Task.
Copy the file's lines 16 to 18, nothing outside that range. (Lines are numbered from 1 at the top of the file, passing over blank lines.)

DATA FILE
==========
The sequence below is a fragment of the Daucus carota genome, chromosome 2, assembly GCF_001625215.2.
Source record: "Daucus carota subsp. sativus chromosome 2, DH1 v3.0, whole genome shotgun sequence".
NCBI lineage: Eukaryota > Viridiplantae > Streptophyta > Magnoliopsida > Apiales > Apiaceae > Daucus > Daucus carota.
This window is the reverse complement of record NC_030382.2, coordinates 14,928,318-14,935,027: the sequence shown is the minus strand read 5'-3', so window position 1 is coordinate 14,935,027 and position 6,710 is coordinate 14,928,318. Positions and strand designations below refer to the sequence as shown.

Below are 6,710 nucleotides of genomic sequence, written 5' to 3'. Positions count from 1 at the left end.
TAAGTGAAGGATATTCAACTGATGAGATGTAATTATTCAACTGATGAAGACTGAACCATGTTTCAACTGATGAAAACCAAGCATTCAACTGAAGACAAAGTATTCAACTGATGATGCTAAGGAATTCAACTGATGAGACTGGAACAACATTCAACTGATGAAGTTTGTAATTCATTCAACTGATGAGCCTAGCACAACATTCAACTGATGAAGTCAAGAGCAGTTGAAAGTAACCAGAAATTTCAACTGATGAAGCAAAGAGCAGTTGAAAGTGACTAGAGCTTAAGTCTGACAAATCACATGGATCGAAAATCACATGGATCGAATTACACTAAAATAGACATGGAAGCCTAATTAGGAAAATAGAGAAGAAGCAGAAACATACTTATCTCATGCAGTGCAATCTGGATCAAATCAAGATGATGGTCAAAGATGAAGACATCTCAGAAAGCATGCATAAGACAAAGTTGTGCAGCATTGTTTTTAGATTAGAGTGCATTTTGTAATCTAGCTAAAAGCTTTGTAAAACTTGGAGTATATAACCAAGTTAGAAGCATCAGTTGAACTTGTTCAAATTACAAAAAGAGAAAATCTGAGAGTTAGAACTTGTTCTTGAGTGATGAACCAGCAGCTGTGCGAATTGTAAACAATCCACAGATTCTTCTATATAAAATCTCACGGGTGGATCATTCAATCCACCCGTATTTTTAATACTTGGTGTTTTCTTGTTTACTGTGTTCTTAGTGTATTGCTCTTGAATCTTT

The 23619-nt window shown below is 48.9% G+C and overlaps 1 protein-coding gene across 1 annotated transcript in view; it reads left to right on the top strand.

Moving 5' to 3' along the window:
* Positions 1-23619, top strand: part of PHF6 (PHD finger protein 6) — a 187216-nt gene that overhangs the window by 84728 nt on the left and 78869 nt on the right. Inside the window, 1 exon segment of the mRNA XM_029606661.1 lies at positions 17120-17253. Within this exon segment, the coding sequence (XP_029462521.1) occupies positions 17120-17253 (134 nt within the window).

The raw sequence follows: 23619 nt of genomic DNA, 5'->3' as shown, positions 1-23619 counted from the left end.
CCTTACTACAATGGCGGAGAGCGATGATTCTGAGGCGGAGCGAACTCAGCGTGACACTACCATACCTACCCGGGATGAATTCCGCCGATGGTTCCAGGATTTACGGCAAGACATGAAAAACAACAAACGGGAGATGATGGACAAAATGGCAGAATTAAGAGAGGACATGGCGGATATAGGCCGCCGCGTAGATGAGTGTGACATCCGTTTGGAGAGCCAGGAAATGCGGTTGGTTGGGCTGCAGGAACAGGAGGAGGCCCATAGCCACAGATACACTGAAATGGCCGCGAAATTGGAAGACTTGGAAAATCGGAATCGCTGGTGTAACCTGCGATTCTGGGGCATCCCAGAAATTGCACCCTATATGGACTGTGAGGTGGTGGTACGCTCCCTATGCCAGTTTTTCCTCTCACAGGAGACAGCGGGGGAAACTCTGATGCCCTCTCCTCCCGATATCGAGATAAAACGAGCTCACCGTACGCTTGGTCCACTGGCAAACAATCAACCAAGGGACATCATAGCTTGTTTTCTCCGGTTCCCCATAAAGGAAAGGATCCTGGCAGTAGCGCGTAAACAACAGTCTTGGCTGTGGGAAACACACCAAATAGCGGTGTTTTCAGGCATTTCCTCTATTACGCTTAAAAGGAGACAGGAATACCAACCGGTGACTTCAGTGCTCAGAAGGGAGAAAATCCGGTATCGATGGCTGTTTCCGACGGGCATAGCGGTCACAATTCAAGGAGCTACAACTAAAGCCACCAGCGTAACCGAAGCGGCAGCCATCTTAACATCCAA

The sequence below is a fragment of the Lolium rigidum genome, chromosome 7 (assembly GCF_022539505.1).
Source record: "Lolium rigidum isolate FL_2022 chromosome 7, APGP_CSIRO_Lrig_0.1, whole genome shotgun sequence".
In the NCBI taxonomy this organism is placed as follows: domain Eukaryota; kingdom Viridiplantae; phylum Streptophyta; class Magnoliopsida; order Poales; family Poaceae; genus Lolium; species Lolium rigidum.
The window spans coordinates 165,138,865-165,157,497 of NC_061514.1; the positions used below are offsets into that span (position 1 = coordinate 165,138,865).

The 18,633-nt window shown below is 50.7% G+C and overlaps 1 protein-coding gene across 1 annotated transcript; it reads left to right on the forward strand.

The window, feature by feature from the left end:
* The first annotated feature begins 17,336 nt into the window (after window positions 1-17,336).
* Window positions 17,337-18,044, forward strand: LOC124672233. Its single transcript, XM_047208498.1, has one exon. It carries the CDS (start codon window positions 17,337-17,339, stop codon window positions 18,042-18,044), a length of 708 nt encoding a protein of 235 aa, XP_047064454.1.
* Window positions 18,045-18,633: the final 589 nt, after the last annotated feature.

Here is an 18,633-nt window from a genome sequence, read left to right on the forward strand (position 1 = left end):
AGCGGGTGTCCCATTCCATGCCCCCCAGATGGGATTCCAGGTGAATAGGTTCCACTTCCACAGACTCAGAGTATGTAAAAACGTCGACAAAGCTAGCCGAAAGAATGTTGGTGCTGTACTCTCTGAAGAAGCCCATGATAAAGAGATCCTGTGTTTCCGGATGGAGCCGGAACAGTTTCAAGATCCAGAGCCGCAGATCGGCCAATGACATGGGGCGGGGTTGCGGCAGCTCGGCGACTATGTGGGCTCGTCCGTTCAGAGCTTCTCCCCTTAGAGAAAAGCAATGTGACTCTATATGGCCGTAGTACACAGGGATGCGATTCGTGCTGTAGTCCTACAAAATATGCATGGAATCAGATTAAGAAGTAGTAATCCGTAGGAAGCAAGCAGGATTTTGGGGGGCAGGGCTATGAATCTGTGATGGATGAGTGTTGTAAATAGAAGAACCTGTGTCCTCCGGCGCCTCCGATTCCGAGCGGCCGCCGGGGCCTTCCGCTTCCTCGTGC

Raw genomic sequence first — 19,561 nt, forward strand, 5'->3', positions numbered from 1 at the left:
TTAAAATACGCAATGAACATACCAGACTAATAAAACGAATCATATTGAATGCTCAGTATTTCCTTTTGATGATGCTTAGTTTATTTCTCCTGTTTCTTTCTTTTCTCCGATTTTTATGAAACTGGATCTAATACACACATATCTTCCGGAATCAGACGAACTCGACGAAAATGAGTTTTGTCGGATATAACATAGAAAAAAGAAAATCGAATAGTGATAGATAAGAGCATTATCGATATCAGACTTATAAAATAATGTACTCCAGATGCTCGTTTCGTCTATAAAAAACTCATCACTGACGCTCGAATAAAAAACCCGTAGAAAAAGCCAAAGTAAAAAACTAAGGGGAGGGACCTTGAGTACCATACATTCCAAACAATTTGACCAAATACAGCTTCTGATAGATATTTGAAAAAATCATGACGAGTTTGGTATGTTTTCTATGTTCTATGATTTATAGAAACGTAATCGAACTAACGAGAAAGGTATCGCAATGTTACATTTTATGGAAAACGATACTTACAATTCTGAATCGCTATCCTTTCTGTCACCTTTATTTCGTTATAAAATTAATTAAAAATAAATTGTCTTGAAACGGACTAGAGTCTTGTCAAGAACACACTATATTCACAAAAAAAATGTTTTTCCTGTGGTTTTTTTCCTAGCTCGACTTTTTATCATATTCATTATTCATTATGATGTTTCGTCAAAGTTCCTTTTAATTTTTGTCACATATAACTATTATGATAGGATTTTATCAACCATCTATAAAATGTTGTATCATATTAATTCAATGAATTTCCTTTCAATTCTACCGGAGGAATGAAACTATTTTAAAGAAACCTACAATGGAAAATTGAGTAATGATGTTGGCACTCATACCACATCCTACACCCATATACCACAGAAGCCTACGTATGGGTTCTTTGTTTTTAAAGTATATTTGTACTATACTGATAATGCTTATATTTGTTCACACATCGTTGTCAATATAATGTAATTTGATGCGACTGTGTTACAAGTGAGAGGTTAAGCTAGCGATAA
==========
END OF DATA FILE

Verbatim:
The 18,633-nt window shown below is 50.7% G+C and overlaps 1 protein-coding gene across 1 annotated transcript; it reads left to right on the forward strand.

The window, feature by feature from the left end:
* The first annotated feature begins 17,336 nt into the window (after window positions 1-17,336).